In a typical session, the therapist will present stimuli, such as food, activities, or toys, based upon a child’s preferences. The therapist uses stimuli that will attract a child’s interest — a cookie in the kitchen or a swing on the playground. Children are encouraged through repetition to understand that communication produces positive results; they get what they want because they use language to ask for it.
3. COGNITIVE BEHAVIORAL THERAPY (CBT), which has been around since the 1960s, is usually recommended for children with milder symptoms of autism. Cognitive behavioral therapy aims to define the triggers of particular behaviors, so that a child starts to recognize those moments himself. Through practice, a therapist introduces practical responses. In other words, kids learn to see when they are about to head down a habitual behavioral or mental path (“I always freak out on tests”) and to practice something different instead (“I’m going to do that relaxation exercise I was taught”). CBT helps with concerns common to autism, such as being overly fearful or anxious.
Other behavioral models for autism focus more on developing skills a child already has and working on their deficiencies in subtler ways.
4. DEVELOPMENTAL AND INDIVIDUAL DIFFERENCES RELATIONSHIP (DIR) therapy (also called Floortime). With this therapy, a therapist — and parents — engages children through activities each child enjoys. It relies on a child having the motivation to engage and interact with others. The therapist follows a child’s lead in working on new skills.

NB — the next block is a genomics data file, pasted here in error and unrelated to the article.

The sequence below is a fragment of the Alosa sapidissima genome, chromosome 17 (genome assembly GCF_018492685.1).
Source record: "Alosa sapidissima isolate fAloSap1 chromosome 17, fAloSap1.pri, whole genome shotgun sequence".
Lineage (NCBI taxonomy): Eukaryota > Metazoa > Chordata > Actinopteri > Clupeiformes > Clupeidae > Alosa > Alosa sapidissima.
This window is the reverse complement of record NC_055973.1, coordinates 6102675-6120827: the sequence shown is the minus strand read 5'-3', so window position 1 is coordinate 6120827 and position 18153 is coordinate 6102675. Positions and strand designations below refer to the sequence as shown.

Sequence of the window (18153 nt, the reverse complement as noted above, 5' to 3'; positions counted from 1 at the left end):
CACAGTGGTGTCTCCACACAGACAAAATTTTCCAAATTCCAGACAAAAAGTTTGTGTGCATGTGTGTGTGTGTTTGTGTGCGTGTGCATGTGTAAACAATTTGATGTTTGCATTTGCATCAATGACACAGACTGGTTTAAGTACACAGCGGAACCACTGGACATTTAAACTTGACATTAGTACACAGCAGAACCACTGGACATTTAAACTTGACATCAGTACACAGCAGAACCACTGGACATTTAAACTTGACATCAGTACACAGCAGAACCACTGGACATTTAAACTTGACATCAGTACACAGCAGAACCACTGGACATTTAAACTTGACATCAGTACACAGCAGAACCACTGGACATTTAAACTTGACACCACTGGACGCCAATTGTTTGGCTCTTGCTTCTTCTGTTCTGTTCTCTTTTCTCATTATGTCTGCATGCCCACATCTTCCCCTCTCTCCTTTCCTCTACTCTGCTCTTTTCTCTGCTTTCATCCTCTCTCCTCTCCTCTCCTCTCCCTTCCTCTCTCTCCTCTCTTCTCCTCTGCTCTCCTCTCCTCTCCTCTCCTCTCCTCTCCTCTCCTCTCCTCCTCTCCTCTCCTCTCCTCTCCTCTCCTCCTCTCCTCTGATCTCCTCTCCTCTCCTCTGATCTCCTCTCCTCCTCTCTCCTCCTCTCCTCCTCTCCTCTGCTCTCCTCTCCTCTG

5. RELATIONSHIP DEVELOPMENT INTERVENTION (RDI) is a family-centered approach to treat autism focusing on defined emotional and social objectives meant to establish more meaningful relationships. This includes the ability to form an emotional bond and share experiences. It is commonly used with parents trained by RDI consultants. Goals are set to develop skills related to interpersonal engagement, such as empathy and overall motivation to engage with others. RDI breaks its various objectives down into step-by-step paths adults use to prompt development, such as building eye contact or back-and-forth communication.
6. TREATMENT AND EDUCATION OF AUTISTIC AND RELATED COMMUNICATION HANDICAPPED CHILDREN is a classroom-based program that customizes academic instruction and social development to a child’s strengths.
7. SOCIAL SKILLS GROUPS help children engage in pragmatic language and manage real-world difficulties with peers. While observational studies show them to be effective, less research supports their success so far. Because children with autism are usually more comfortable talking and interacting with adults than with peers, social skills groups bring out difficulties that come up when being with peers.
In such groups, the leader sets up specific situations that mimic real life and guides a child to develop appropriate behaviors. The groups often use text and pictures to demonstrate social skills. Social scripts give children the specific language to manage difficult situations.
Behavioral therapy is usually not the only needed intervention for kids with autism, and is combined with speech language therapy and occupational therapy, and academic and family supports. Yet behavioral therapy is the foundation of skill building for most children with autism.